The Vatican was amazing… everywhere you turned there was something you’ve seen in your art history books all your life… I found this little border detail in one of the Pope’s apartments, across from the very famous “School of Athens” painting by Raphael. What amazed me about this was the simplicity of it, but how much it achieved “dimension” from about a metre… in spite of it merely being tone and tint on a warm grey plaster background. I expect that the original was not by Raphael, but one of his “school”.
A pen sketch of the lovely Villa that we stayed in in Tuscany. The Villa was just outside a small, ancient, hilltop village (Radda in Chianti) and was surrounded by vineyards. A pen sketch, by it’s nature, doesn’t really do it justice…
Another sketch from Italy… this done on a very hot day in Siena…
A sketch of one of the Entrance tower of the Castel Vechhio. Conveniently, there was a patio serving beer right across from this… :-)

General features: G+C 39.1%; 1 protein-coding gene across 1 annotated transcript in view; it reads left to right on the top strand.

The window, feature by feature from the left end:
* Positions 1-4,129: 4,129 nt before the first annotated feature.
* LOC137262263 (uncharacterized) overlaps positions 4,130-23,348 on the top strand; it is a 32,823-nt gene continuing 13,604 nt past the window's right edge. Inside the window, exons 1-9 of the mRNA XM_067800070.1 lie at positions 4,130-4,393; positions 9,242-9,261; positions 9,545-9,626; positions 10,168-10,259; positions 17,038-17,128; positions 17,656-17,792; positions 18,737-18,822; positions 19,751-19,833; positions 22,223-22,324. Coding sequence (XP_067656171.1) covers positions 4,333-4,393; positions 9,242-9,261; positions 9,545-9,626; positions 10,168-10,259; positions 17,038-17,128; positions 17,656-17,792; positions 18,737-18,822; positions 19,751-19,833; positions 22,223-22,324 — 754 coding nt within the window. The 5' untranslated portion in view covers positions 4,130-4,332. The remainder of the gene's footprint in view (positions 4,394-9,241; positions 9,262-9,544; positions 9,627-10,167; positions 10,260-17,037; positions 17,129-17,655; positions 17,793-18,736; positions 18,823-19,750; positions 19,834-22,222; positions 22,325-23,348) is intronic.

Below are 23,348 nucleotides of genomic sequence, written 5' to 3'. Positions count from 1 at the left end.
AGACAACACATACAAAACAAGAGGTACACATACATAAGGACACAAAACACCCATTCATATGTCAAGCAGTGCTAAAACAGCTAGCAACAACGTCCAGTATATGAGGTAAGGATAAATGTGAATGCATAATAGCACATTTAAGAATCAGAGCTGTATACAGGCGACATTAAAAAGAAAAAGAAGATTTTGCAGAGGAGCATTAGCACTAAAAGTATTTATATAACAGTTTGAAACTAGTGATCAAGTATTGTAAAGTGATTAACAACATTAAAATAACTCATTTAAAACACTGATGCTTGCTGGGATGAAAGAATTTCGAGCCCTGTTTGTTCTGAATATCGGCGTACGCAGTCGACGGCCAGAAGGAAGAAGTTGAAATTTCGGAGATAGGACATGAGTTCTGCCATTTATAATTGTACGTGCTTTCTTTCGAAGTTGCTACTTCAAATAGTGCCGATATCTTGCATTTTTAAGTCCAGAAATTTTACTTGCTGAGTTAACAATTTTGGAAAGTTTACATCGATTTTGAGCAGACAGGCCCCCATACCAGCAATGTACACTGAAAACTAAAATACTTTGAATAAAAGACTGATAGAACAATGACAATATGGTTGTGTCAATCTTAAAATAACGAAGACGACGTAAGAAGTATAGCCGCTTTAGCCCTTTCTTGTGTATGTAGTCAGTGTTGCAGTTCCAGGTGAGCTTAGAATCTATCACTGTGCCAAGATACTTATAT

This is a re-do of the last post, done by sketching out the tones first and adding the tint later… Better looking, on the whole, I think.
I picked up a small “toned” sketchbook and a white gel pen (have seen some of my students using these pens to great effect). This is my first sketch in the book… I was originally going to do it simply as a “negative sketch” (white on tone) but got carried away and added the darker tones which give this a bit of an unusual look, as white doesn’t work as an outline when you have tone… Perhaps I should have left it. Next time I’ll start with the marker as a roughing in layer and go in with the gel pen later.
Still – fun medium, and I love these cars… Michelotti did a great job on these.
A bit of a departure. I’m not very good at “portraiture” or people, but I try, every once in a while. This is a sketch of Che Guevera, for a friend, from the famous Alberto Korda shot. While looking up good images to work from I discovered the original photograph, uncropped; in it, Che is leaning a little to his right, and the effect is one of casualness, or “ease”… amazing – tilt the portrait about 5 degrees (as it is always portrayed) and it morphs into pained nobility… :-D